POST-PASTEURIAN CULTURES: The Microbiopolitics of Raw-Milk Cheese in the United States:

HEATHER PAXSON

ABSTRACT

Out of concern for public health, the U.S. government bans the sale of cheese made from unpasteurized milk if it is aged fewer than 60 days. But while the FDA views raw-milk cheese as a potential biohazard, riddled with pathogenic microbes, aficionados see it as the reverse: as a traditional food processed for safety by the action of good microbes. This article offers a theoretical frame for understanding the recent rise in American artisan raw-milk cheese production, as well as wider debates over food localism, nutrition, and safety. Drawing on ethnographic interviews with cheese makers and purveyors and on participant-labor conducted on a Vermont sheep dairy farm, I develop the concept of microbiopolitics to analyze how farmer–cheese makers, industry consultants, retailers, and consumers negotiate Pasteurian (hygienic) and post-Pasteurian (probiotic) attitudes about the microbial agents at the heart of raw-milk cheese and controversies about this nature–culture hybrid.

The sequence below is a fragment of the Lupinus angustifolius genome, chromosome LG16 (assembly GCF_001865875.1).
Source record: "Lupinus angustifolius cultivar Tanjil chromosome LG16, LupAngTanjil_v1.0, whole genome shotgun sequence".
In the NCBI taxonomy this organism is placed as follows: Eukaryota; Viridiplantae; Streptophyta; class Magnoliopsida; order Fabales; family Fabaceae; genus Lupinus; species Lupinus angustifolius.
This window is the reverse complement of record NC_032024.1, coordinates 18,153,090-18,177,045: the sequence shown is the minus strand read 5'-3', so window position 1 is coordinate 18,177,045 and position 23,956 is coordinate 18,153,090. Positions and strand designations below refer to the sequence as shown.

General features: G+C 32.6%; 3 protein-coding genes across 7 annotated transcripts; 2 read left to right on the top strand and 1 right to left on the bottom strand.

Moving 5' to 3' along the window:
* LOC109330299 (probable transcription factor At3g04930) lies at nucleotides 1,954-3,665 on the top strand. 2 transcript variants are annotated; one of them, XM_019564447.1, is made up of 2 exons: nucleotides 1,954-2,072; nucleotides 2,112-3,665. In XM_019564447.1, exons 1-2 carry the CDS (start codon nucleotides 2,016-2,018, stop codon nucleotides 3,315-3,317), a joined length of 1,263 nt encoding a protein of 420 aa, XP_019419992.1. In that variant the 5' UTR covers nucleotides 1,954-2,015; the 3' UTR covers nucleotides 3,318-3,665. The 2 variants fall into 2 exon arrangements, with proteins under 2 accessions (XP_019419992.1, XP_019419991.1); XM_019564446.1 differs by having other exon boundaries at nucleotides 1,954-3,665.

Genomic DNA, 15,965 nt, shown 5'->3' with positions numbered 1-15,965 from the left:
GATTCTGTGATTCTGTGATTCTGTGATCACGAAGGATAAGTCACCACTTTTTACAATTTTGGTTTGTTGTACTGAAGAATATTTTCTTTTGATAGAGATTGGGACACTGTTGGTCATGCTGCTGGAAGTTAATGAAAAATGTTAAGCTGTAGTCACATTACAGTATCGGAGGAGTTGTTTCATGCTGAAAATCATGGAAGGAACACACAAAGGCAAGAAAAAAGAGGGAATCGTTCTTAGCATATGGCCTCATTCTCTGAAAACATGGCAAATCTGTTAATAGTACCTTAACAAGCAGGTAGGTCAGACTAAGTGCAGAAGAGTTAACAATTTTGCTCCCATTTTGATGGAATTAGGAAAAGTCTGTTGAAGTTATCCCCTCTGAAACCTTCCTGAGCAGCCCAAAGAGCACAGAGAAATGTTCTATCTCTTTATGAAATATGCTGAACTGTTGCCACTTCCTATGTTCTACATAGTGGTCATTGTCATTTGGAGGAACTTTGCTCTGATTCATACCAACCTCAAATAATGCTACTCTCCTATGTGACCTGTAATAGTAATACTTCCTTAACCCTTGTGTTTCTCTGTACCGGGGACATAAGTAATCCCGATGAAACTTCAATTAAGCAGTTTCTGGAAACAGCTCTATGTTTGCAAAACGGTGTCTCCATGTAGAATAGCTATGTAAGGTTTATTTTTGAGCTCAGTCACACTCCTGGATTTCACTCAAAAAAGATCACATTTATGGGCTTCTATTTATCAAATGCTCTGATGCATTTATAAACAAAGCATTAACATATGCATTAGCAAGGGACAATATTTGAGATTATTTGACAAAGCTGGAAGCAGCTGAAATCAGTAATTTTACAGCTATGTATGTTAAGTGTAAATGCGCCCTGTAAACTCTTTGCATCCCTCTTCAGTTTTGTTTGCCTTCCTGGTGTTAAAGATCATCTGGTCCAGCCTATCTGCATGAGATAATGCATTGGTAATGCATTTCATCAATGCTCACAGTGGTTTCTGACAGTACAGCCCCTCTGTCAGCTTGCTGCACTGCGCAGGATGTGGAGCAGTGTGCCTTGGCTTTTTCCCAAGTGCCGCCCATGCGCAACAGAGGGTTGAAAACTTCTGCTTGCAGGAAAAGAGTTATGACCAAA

Access to this content is restricted.

  • If you are a AAA member please login to obtain full-text access.
  • If you are not a AAA member you can find out more information and join here https://avectra.aaanet.org/eweb/DynamicPage.aspx?webcode=verify.
  • If you are a library patron of an academic institution, and are experiencing an access issue please contact your library administrator for assistance.
  • If you would like to purchase online access to this single article please locate the article on Wiley Online Library or contact a Wiley-Blackwell customer service representative at cs-journals@wiley.com.